I had my baby girl 6 months ago and my toddler was 2 years and one month old at that point. Before having her I was constantly searching for tips on how to introduce the new baby to my toddler. My mum guilt was over the roof and I was so worried about everything. I am glad to report that he absolutely adores his sister, yes at the beginning it was tough (not because he didn’t want her, just because he had to get used to the new family member) but things are better now!
We do have some bad days but I would say that he may be aggressive with us (me and my husband) but with her he is gentle and caring!
There are some things we did that really helped with the transition from being an only baby to being a big brother. I hope you find these tips helpful.
- Prepare them – Toddlers are toddlers, yes they forget easily and yes they may not pay attention to everything you say but there are so many things you can do to prepare them for what’s about to happen. Encourage them to talk to the “baby” through your bump, this will help them get used to the idea of the baby. Talk to them like the baby is already there, for example “let’s read a story to the baby, or let’s sing to the baby”.
- Start preparing your house for the baby early on – First of all start buying some clothes for the baby, let your toddler choose some of them. This will help them bond with the baby as they were part of the whole process. Start putting up the crib or basinet at least a month in advance. Your toddler will be so curious that he/she will ask you 100 times a day who is the crib for. This way you will explain that it is for his/her brother or sister and when you actually bring the baby home they will not find it strange as those things were already there for the baby.
- Don’t hold the baby – No, I don’t mean in general. I mean don’t hold the baby the first time your toddler will meet them in the hospital. Instead have the baby in the baby “bed” beside you. This way the toddler will see the baby but he or she will not see his/her mother holding the baby instead of them. Therefore they will not see the baby as a competition. I really think this is one of the most important things you can do.
- Make them the center of attention – It’s easy for family members or friends to have all their attention to the new baby which will lead to the toddler being jealous. Instead, try to kindly remind everyone that at least for now the attention should be on the toddler as he or she is going through all these emotional changes right now.
- Be prepared for bad behaviour – Before I continue with the rest of the tips it is important to understand that no matter what, no matter how well prepared your toddler is for the new baby, how happy he or she is to be a big brother, it will actually affect their behaviour. They are babies as well, and it is a huge change for them and it would actually be weird if they did not react to such a big change in their lives. Be prepared for more whining and tantrums especially in the beginning. Explain to them what they feel, for example you can tell them “it is okay to feel sad, I would feel sad as well but we can feel better by doing this”. Be patient and understanding towards their emotions. It is also important to keep in mind that toddlers in general go through stages, terrible twos, threenagers etc and that even if you haven’t had the baby they would still go through those stages.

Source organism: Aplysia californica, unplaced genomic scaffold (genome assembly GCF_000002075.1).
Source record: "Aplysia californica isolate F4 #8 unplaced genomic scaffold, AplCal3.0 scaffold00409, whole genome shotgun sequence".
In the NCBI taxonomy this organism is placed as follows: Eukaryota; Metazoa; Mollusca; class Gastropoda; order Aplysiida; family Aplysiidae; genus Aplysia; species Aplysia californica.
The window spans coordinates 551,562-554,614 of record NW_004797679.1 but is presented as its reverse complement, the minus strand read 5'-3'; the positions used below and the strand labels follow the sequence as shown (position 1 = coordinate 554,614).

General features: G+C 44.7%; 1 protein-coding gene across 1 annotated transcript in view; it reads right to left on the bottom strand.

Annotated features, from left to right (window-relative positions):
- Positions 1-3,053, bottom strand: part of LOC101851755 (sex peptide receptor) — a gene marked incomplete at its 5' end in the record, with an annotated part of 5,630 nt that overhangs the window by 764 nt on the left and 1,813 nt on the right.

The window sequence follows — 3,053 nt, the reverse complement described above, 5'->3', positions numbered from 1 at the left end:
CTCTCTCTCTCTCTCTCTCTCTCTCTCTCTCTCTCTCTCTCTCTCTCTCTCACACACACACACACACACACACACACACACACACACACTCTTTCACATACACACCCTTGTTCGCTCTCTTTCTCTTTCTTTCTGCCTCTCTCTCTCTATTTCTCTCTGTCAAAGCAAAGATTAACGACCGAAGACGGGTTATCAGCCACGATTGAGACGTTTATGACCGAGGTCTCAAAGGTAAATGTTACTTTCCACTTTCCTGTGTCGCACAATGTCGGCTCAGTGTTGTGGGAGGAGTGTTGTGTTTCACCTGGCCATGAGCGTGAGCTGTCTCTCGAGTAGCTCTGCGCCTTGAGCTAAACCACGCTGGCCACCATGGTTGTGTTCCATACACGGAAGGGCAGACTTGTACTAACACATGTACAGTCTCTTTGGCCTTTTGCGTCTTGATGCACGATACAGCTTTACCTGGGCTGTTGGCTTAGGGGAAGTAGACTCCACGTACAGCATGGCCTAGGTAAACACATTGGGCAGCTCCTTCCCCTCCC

- Simplify their routine – When I only had my son I used to make everything a bit complicated, bedtime routine for example was way too long and way too tiring. I started simplifying it slowly but steadily and now our bedtime routine consists of a bath, milk and storytelling. Simple and “quick”. This way you can ensure that this routine will be manageable at least 95% of the times. Try to simplify their routines as soon as you find out you are pregnant because lets face it, it will take time for them to get used to it and as you are approaching your last months of pregnancy you will be glad you did.
- Don’t change their routine – of course some changes will be made. But routines are very important for toddlers, the routine is what keeps them from getting overwhelmed. Therefore you should keep their routine the same. I am talking about bedtime routine, or morning routine etc. If your toddler goes to nursery for example , it is best for them to continue to go instead of keeping them home with you. The new baby is a huge change for them and taking away the routines he or she was used to for so long will make matters worse.